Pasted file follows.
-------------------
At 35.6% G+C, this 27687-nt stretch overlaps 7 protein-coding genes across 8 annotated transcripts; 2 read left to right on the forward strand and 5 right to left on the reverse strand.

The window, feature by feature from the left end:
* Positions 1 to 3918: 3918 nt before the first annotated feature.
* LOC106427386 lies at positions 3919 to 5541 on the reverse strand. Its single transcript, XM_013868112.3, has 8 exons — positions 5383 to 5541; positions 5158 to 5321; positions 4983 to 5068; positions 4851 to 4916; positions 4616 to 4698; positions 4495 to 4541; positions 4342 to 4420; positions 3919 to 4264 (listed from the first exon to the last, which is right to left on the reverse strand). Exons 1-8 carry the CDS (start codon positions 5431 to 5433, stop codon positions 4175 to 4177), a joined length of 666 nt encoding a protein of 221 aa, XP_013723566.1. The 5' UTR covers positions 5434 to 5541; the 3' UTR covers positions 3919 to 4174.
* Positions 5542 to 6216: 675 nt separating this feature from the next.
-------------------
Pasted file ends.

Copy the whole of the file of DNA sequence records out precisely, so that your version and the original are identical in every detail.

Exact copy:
At 35.6% G+C, this 27687-nt stretch overlaps 7 protein-coding genes across 8 annotated transcripts; 2 read left to right on the forward strand and 5 right to left on the reverse strand.

The window, feature by feature from the left end:
* Positions 1 to 3918: 3918 nt before the first annotated feature.
* LOC106427386 lies at positions 3919 to 5541 on the reverse strand. Its single transcript, XM_013868112.3, has 8 exons — positions 5383 to 5541; positions 5158 to 5321; positions 4983 to 5068; positions 4851 to 4916; positions 4616 to 4698; positions 4495 to 4541; positions 4342 to 4420; positions 3919 to 4264 (listed from the first exon to the last, which is right to left on the reverse strand). Exons 1-8 carry the CDS (start codon positions 5431 to 5433, stop codon positions 4175 to 4177), a joined length of 666 nt encoding a protein of 221 aa, XP_013723566.1. The 5' UTR covers positions 5434 to 5541; the 3' UTR covers positions 3919 to 4174.
* Positions 5542 to 6216: 675 nt separating this feature from the next.